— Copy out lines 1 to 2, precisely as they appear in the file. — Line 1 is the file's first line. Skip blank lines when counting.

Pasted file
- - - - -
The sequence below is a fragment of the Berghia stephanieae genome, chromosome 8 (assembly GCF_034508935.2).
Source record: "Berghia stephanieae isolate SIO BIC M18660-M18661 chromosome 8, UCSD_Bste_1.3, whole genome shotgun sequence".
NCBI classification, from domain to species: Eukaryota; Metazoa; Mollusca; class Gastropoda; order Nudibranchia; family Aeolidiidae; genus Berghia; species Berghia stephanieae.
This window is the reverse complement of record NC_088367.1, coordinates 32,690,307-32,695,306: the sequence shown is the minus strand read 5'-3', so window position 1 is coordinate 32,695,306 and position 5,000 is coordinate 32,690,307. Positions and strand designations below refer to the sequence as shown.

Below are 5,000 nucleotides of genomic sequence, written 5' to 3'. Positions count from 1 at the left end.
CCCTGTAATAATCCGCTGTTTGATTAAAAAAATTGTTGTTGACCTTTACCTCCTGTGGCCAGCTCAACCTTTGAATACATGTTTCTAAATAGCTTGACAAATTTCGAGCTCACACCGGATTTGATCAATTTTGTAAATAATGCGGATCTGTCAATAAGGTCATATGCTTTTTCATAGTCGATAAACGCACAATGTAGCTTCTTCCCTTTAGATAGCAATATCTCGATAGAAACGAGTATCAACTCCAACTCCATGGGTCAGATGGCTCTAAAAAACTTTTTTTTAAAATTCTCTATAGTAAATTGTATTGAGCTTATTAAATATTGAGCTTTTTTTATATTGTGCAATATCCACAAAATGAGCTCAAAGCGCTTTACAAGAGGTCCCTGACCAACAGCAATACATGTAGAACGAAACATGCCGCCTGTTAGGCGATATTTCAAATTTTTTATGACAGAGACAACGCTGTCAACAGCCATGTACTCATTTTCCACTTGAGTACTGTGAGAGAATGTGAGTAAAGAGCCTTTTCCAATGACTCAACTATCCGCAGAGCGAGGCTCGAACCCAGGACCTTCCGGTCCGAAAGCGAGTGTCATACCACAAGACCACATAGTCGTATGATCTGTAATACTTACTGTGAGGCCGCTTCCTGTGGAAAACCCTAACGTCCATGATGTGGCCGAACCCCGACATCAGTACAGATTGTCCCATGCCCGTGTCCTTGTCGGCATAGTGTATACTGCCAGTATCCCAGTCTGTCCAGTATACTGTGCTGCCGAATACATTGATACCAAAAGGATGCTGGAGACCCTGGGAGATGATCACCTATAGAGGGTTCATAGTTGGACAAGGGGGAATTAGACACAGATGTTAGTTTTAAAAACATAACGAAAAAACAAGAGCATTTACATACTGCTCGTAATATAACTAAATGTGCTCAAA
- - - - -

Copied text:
The sequence below is a fragment of the Berghia stephanieae genome, chromosome 8 (assembly GCF_034508935.2).
Source record: "Berghia stephanieae isolate SIO BIC M18660-M18661 chromosome 8, UCSD_Bste_1.3, whole genome shotgun sequence".